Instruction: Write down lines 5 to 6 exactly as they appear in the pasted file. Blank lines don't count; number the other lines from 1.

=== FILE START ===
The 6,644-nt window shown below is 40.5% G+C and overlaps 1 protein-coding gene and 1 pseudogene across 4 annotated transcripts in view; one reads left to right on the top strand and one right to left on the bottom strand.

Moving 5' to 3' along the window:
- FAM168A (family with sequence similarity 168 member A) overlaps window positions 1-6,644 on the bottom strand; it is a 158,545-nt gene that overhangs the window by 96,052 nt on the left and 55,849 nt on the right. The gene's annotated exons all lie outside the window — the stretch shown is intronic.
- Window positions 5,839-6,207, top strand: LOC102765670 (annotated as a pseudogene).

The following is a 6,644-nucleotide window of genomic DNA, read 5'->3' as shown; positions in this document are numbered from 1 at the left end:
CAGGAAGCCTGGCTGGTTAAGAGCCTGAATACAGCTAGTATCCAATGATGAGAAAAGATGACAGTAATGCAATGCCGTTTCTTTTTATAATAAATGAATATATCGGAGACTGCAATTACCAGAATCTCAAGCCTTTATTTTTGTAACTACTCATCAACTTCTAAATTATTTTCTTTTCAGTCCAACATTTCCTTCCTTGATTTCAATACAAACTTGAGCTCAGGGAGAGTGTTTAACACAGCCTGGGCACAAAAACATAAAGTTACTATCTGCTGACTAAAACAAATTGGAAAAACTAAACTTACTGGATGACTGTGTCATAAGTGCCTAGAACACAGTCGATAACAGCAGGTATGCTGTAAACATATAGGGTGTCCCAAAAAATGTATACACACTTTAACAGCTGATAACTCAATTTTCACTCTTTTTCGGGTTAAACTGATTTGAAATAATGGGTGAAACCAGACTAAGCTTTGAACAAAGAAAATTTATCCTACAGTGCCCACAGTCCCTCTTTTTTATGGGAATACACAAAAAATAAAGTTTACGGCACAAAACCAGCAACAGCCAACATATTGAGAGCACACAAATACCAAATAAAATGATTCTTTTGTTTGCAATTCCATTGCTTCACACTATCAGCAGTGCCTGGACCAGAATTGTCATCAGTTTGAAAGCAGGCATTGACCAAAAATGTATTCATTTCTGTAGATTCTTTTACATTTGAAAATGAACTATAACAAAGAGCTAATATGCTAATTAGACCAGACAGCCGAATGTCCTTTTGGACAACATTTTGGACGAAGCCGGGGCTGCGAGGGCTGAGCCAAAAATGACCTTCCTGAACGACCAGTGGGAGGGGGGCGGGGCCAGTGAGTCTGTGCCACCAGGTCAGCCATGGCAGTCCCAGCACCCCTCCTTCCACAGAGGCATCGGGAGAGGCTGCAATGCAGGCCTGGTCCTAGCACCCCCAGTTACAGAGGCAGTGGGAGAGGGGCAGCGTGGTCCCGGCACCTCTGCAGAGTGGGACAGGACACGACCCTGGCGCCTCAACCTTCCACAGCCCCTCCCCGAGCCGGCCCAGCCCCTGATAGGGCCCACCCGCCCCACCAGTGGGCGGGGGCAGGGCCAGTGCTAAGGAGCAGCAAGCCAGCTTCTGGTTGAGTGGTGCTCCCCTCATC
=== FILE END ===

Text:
The following is a 6,644-nucleotide window of genomic DNA, read 5'->3' as shown; positions in this document are numbered from 1 at the left end:
CAGGAAGCCTGGCTGGTTAAGAGCCTGAATACAGCTAGTATCCAATGATGAGAAAAGATGACAGTAATGCAATGCCGTTTCTTTTTATAATAAATGAATATATCGGAGACTGCAATTACCAGAATCTCAAGCCTTTATTTTTGTAACTACTCATCAACTTCTAAATTATTTTCTTTTCAGTCCAACATTTCCTTCCTTGATTTCAATACAAACTTGAGCTCAGGGAGAGTGTTTAACACAGCCTGGGCACAAAAACATAAAGTTACTATCTGCTGACTAAAACAAATTGGAAAAACTAAACTTACTGGATGACTGTGTCATAAGTGCCTAGAACACAGTCGATAACAGCAGGTATGCTGTAAACATATAGGGTGTCCCAAAAAATGTATACACACTTTAACAGCTGATAACTCAATTTTCACTCTTTTTCGGGTTAAACTGATTTGAAATAATGGGTGAAACCAGACTAAGCTTTGAACAAAGAAAATTTATCCTACAGTGCCCACAGTCCCTCTTTTTTATGGGAATACACAAAAAATAAAGTTTACGGCACAAAACCAGCAACAGCCAACATATTGAGAGCACACAAATACCAAATAAAATGATTCTTTTGTTTGCAATTCCATTGCTTCACACTATCAGCAGTGCCTGGACCAGAATTGTCATCAGTTTGAAAGCAGGCATTGACCAAAAATGTATTCATTTCTGTAGATTCTTTTACATTTGAAAATGAACTATAACAAAGAGCTAATATGCTAATTAGACCAGACAGCCGAATGTCCTTTTGGACAACATTTTGGACGAAGCCGGGGCTGCGAGGGCTGAGCCAAAAATGACCTTCCTGAACGACCAGTGGGAGGGGGGCGGGGCCAGTGAGTCTGTGCCACCAGGTCAGCCATGGCAGTCCCAGCACCCCTCCTTCCACAGAGGCATCGGGAGAGGCTGCAATGCAGGCCTGGTCCTAGCACCCCCAGTTACAGAGGCAGTGGGAGAGGGGCAGCGTGGTCCCGGCACCTCTGCAGAGTGGGACAGGACACGACCCTGGCGCCTCAACCTTCCACAGCCCCTCCCCGAGCCGGCCCAGCCCCTGATAGGGCCCACCCGCCCCACCAGTGGGCGGGGGCAGGGCCAGTGCTAAGGAGCAGCAAGCCAGCTTCTGGTTGAGTGGTGCTCCCCTCATC